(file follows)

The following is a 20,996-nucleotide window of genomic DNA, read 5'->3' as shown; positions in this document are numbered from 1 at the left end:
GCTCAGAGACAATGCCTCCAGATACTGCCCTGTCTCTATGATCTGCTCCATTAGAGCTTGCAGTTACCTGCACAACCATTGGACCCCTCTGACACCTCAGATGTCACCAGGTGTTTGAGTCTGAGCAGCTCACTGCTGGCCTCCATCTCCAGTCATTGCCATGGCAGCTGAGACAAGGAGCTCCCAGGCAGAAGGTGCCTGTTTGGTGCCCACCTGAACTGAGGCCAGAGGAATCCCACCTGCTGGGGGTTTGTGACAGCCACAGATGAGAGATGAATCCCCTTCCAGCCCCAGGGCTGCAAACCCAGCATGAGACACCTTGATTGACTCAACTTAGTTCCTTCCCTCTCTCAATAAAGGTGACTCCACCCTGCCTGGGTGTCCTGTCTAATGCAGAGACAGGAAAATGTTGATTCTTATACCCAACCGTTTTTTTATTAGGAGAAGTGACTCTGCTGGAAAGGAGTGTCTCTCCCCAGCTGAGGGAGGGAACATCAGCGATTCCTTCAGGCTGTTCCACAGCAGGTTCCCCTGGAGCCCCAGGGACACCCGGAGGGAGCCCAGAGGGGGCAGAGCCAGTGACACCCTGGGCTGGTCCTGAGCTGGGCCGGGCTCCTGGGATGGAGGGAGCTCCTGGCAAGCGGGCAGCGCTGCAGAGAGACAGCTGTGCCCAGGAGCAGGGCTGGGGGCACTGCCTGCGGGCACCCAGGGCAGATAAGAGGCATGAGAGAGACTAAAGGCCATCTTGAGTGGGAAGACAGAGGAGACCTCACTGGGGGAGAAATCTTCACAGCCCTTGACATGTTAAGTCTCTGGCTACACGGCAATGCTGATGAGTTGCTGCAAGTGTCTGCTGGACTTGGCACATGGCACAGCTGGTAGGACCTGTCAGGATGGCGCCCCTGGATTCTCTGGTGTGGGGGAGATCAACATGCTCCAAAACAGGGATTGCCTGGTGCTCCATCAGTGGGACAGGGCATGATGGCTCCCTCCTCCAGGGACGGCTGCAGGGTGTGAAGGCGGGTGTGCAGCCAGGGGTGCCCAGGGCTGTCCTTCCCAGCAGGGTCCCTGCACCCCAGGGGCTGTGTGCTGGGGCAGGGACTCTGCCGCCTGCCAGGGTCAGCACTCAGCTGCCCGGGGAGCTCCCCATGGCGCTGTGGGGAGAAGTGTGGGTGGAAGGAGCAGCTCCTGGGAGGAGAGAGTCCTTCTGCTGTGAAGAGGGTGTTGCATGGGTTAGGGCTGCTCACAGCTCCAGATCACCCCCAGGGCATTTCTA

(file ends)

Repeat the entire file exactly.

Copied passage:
The following is a 20,996-nucleotide window of genomic DNA, read 5'->3' as shown; positions in this document are numbered from 1 at the left end:
GCTCAGAGACAATGCCTCCAGATACTGCCCTGTCTCTATGATCTGCTCCATTAGAGCTTGCAGTTACCTGCACAACCATTGGACCCCTCTGACACCTCAGATGTCACCAGGTGTTTGAGTCTGAGCAGCTCACTGCTGGCCTCCATCTCCAGTCATTGCCATGGCAGCTGAGACAAGGAGCTCCCAGGCAGAAGGTGCCTGTTTGGTGCCCACCTGAACTGAGGCCAGAGGAATCCCACCTGCTGGGGGTTTGTGACAGCCACAGATGAGAGATGAATCCCCTTCCAGCCCCAGGGCTGCAAACCCAGCATGAGACACCTTGATTGACTCAACTTAGTTCCTTCCCTCTCTCAATAAAGGTGACTCCACCCTGCCTGGGTGTCCTGTCTAATGCAGAGACAGGAAAATGTTGATTCTTATACCCAACCGTTTTTTTATTAGGAGAAGTGACTCTGCTGGAAAGGAGTGTCTCTCCCCAGCTGAGGGAGGGAACATCAGCGATTCCTTCAGGCTGTTCCACAGCAGGTTCCCCTGGAGCCCCAGGGACACCCGGAGGGAGCCCAGAGGGGGCAGAGCCAGTGACACCCTGGGCTGGTCCTGAGCTGGGCCGGGCTCCTGGGATGGAGGGAGCTCCTGGCAAGCGGGCAGCGCTGCAGAGAGACAGCTGTGCCCAGGAGCAGGGCTGGGGGCACTGCCTGCGGGCACCCAGGGCAGATAAGAGGCATGAGAGAGACTAAAGGCCATCTTGAGTGGGAAGACAGAGGAGACCTCACTGGGGGAGAAATCTTCACAGCCCTTGACATGTTAAGTCTCTGGCTACACGGCAATGCTGATGAGTTGCTGCAAGTGTCTGCTGGACTTGGCACATGGCACAGCTGGTAGGACCTGTCAGGATGGCGCCCCTGGATTCTCTGGTGTGGGGGAGATCAACATGCTCCAAAACAGGGATTGCCTGGTGCTCCATCAGTGGGACAGGGCATGATGGCTCCCTCCTCCAGGGACGGCTGCAGGGTGTGAAGGCGGGTGTGCAGCCAGGGGTGCCCAGGGCTGTCCTTCCCAGCAGGGTCCCTGCACCCCAGGGGCTGTGTGCTGGGGCAGGGACTCTGCCGCCTGCCAGGGTCAGCACTCAGCTGCCCGGGGAGCTCCCCATGGCGCTGTGGGGAGAAGTGTGGGTGGAAGGAGCAGCTCCTGGGAGGAGAGAGTCCTTCTGCTGTGAAGAGGGTGTTGCATGGGTTAGGGCTGCTCACAGCTCCAGATCACCCCCAGGGCATTTCTA